In all responsibilities that involve keeping data secure, humans still play a vital role in ensuring things are working as they should. After all, people are the ones who set up the processes that automation carries out, and those people could have made mistakes, too.
4. Failing to account for GDPRThe General Data Protection Regulation (GDPR) went into effect in May 2018, and it determines how businesses must treat the data of customers in the European Union. Being in violation could result in substantial fines for businesses, yet some companies aren't even aware they're doing something wrong.
Keeping information in a customer relationship management (CRM) database could maintain GDPR compliance by helping businesses have accurate and up-to-date records of their customers, making it easier to ensure they treat that information appropriately. As the GDPR gives customers numerous rights, including the right to have data erased or the right to have the data stored but not processed, any automation tools selected by an organization need to be agile enough to accommodate those requests.
Automation—whether achieved through a CRM tool or otherwise—can actually help companies better align with GDPR regulations. In fact, it's essential that companies not overlook GDPR when they choose ways to automate processes.
5. Not using best practices with password managersPassword managers are incredibly convenient and secure because they store, encrypt, and automatically fill in the proper passwords for any number of respective accounts—as long as users know the correct master password. Some of them even automate filling in billing details by storing payment information in secure online wallets.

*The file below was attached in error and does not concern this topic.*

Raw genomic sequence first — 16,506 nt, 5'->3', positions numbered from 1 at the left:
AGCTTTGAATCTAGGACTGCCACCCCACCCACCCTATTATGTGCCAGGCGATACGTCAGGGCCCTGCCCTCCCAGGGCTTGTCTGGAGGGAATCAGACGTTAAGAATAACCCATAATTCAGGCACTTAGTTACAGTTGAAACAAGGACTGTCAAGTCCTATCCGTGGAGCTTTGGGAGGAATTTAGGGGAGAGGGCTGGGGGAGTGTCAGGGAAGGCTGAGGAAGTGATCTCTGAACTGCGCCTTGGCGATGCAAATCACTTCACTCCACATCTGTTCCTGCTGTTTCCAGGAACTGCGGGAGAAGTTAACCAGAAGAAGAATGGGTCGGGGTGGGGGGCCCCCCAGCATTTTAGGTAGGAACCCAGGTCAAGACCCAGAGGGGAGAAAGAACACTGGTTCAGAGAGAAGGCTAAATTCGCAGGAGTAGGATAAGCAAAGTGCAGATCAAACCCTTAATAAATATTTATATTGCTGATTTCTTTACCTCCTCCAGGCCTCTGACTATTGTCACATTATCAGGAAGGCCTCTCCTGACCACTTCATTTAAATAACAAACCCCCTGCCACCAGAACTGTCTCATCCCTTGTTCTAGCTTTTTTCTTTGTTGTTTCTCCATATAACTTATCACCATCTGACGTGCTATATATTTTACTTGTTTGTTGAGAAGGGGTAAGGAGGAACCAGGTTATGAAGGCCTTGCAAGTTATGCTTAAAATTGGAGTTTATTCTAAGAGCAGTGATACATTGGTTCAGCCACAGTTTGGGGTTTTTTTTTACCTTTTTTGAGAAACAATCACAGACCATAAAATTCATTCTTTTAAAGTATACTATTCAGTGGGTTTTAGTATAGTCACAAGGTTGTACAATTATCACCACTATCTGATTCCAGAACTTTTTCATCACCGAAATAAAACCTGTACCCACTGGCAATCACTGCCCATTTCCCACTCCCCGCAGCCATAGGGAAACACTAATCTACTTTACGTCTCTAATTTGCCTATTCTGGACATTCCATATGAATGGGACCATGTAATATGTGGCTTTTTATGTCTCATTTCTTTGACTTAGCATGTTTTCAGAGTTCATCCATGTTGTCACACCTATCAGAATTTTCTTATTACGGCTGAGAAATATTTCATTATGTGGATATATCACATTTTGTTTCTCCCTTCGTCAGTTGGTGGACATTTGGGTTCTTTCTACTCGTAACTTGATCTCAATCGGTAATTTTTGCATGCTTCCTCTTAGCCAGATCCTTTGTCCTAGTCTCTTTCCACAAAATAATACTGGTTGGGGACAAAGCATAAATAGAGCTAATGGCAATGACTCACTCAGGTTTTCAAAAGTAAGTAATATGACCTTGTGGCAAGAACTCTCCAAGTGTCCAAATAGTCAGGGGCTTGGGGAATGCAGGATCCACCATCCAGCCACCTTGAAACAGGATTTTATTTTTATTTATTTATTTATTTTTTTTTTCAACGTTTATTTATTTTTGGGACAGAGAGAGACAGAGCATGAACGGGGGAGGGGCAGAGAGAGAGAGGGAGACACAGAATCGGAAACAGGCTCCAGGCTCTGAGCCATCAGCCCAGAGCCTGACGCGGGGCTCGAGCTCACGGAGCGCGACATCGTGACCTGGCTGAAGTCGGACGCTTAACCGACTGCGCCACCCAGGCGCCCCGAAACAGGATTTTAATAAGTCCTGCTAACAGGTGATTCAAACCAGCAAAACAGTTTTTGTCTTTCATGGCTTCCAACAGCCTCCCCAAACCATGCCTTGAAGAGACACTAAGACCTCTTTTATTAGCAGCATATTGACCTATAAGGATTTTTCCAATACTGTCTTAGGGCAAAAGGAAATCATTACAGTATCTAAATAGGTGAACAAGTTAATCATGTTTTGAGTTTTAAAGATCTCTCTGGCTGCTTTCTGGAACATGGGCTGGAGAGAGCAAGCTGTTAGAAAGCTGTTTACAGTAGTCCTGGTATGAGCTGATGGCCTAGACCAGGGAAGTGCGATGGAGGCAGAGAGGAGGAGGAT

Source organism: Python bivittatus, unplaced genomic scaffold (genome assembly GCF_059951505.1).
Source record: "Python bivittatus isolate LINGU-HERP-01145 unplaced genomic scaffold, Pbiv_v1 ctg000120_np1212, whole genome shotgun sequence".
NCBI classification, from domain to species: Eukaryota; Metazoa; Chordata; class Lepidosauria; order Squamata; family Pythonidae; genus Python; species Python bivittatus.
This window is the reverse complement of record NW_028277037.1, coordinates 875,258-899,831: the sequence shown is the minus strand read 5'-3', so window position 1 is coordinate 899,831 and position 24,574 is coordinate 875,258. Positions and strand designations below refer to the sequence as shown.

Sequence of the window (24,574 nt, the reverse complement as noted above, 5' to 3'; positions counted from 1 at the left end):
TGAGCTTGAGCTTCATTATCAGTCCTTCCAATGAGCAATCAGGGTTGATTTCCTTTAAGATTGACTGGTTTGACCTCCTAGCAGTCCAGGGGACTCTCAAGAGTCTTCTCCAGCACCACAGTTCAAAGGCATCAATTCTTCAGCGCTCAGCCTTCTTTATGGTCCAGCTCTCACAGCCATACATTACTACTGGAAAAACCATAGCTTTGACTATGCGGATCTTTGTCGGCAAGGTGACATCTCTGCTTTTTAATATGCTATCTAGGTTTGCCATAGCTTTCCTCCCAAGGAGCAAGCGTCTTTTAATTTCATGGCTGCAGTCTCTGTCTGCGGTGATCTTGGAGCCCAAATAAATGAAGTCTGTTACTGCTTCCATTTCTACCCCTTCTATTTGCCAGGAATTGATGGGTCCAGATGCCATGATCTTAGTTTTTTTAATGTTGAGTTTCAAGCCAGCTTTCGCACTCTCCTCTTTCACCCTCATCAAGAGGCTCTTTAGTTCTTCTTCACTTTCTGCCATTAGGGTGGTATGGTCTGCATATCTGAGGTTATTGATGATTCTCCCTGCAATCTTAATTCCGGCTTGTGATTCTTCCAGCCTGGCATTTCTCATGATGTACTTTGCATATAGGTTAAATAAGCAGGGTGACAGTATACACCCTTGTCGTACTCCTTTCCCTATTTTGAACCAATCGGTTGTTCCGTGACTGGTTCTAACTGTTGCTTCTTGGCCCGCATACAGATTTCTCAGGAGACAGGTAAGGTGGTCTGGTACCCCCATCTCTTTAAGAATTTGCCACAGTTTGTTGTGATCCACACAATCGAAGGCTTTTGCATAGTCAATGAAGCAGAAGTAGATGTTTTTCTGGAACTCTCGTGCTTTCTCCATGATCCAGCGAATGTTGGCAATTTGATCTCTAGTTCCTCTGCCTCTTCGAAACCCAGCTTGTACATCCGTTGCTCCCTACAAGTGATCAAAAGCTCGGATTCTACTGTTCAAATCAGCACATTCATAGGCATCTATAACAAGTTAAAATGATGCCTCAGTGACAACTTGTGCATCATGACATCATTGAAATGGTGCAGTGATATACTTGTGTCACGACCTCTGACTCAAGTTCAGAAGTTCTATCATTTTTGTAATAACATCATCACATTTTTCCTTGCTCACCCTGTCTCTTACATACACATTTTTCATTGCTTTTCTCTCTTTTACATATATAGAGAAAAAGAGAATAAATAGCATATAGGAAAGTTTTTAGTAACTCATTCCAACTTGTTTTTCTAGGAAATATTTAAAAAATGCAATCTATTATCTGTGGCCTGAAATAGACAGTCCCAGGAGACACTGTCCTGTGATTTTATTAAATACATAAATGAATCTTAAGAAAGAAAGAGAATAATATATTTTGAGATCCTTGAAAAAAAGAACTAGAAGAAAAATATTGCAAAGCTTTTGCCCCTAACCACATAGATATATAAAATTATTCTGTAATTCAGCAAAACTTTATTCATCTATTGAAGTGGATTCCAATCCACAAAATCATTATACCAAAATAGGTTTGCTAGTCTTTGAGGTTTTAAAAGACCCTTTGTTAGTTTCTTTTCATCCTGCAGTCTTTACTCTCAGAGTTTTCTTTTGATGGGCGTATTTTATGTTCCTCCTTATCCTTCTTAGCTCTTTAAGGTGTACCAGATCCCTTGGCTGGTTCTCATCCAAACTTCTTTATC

However, there are wrong ways to use password managers for business or personal purposes. For example, if a person chooses a master password that she's already used on multiple other sites or shares that password with others, she's defeated the purpose of the password manager. Choosing a password manager with multi-factor authentication is our recommendation for the most secure way to log into your accounts.
It's undoubtedly convenient to visit a site and have it automatically fill in your password for you with one click. But, password managers only work as intended when employees use them correctly.
6. Ignoring notifications to update automation softwareMany automation tools display pop-up messages when new software updates are available. Sometimes the updates only encompass new features, but it's common for them to address bugs that could compromise security. When the goal is to dive into work and get as much done as possible, taking a few minutes to update automation software isn't always an appealing option.
But, if outdated software ends up leading to an attack and compromising customer records, people will wish they didn't procrastinate. It's best for businesses to get on a schedule, such as checking automation software for updates on a particular day each month (Patch Tuesday, for example).
Fortunately, many software titles allow people to choose the desired time for the update to happen, or in essence, automate the maintenance of automation software. Then, users can set the software to update outside of business hours or during other likely periods of downtime.